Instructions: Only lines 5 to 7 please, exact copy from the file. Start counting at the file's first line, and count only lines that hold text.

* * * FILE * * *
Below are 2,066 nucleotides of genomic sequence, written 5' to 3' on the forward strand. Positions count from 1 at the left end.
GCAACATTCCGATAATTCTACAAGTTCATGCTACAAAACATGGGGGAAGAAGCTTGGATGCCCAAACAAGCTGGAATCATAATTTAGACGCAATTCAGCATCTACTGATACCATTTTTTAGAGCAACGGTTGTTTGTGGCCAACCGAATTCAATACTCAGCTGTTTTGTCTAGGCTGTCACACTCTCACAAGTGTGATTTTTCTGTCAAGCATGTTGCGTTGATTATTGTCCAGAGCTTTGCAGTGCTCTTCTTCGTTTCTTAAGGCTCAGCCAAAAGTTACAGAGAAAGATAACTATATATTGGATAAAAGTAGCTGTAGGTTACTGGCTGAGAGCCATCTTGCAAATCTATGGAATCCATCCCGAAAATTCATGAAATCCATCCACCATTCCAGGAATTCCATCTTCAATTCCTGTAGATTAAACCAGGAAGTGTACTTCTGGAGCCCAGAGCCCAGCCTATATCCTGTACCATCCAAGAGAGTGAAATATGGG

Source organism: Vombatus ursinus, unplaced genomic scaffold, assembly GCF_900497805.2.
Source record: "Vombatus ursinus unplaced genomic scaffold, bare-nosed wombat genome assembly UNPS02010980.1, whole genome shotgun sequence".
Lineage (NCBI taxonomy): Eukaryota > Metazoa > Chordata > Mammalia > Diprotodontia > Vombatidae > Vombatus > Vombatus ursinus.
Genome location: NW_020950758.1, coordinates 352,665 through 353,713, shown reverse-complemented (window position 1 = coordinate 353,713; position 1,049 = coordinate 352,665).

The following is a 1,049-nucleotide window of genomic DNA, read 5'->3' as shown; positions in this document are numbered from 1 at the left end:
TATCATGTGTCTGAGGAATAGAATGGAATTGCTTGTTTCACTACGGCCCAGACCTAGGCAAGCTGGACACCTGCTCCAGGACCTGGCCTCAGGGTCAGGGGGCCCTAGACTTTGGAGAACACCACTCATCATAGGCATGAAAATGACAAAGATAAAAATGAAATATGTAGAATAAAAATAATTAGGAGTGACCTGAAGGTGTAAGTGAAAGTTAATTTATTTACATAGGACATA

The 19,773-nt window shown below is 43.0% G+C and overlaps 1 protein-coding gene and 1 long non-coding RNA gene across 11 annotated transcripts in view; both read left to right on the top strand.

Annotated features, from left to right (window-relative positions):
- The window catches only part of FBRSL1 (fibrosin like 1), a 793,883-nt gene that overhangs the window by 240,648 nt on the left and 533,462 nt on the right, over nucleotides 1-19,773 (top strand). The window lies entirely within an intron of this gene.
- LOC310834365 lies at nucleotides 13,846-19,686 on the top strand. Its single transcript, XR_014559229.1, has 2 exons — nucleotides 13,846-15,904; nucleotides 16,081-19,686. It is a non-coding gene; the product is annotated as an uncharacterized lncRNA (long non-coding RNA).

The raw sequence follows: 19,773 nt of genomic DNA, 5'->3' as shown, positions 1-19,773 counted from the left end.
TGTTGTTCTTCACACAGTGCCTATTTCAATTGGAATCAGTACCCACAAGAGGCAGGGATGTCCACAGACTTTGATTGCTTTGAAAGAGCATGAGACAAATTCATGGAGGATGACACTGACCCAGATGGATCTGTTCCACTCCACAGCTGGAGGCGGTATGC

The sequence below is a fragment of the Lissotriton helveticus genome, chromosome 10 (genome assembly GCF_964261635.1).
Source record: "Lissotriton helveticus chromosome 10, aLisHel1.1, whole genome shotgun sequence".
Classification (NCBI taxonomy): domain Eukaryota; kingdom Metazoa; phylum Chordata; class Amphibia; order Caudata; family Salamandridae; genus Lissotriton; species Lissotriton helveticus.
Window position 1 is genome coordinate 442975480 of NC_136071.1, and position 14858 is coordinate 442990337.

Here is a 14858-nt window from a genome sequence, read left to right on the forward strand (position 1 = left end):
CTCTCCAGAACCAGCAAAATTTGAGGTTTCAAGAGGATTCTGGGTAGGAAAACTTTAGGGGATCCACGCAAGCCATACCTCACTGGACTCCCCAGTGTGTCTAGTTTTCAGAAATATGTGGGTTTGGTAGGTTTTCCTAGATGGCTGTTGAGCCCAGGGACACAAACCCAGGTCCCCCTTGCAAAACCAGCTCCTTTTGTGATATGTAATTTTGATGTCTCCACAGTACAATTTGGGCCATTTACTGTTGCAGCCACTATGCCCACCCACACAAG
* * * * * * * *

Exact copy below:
Lineage (NCBI taxonomy): Eukaryota > Metazoa > Chordata > Mammalia > Diprotodontia > Vombatidae > Vombatus > Vombatus ursinus.
Genome location: NW_020950758.1, coordinates 352,665 through 353,713, shown reverse-complemented (window position 1 = coordinate 353,713; position 1,049 = coordinate 352,665).

The following is a 1,049-nucleotide window of genomic DNA, read 5'->3' as shown; positions in this document are numbered from 1 at the left end: